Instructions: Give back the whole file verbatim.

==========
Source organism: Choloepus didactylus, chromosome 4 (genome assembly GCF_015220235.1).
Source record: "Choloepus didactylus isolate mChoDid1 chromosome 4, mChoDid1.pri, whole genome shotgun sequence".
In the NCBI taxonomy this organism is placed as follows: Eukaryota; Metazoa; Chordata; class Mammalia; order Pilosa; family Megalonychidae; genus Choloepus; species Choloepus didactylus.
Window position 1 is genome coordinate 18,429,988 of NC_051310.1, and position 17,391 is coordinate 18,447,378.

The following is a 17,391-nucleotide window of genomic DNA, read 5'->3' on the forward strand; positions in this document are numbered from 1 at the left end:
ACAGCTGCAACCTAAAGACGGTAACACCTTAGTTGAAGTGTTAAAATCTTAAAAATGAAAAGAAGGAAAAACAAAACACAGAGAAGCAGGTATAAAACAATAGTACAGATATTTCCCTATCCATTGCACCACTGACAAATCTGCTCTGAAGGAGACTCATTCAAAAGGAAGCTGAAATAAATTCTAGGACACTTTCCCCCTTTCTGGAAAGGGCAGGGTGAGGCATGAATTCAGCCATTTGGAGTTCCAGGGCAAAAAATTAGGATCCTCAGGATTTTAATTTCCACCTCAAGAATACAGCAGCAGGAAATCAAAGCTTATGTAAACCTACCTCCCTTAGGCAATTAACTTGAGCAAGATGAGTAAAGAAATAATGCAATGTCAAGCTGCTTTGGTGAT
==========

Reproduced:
Source organism: Choloepus didactylus, chromosome 4 (genome assembly GCF_015220235.1).
Source record: "Choloepus didactylus isolate mChoDid1 chromosome 4, mChoDid1.pri, whole genome shotgun sequence".
In the NCBI taxonomy this organism is placed as follows: Eukaryota; Metazoa; Chordata; class Mammalia; order Pilosa; family Megalonychidae; genus Choloepus; species Choloepus didactylus.
Window position 1 is genome coordinate 18,429,988 of NC_051310.1, and position 17,391 is coordinate 18,447,378.

The following is a 17,391-nucleotide window of genomic DNA, read 5'->3' on the forward strand; positions in this document are numbered from 1 at the left end:
ACAGCTGCAACCTAAAGACGGTAACACCTTAGTTGAAGTGTTAAAATCTTAAAAATGAAAAGAAGGAAAAACAAAACACAGAGAAGCAGGTATAAAACAATAGTACAGATATTTCCCTATCCATTGCACCACTGACAAATCTGCTCTGAAGGAGACTCATTCAAAAGGAAGCTGAAATAAATTCTAGGACACTTTCCCCCTTTCTGGAAAGGGCAGGGTGAGGCATGAATTCAGCCATTTGGAGTTCCAGGGCAAAAAATTAGGATCCTCAGGATTTTAATTTCCACCTCAAGAATACAGCAGCAGGAAATCAAAGCTTATGTAAACCTACCTCCCTTAGGCAATTAACTTGAGCAAGATGAGTAAAGAAATAATGCAATGTCAAGCTGCTTTGGTGAT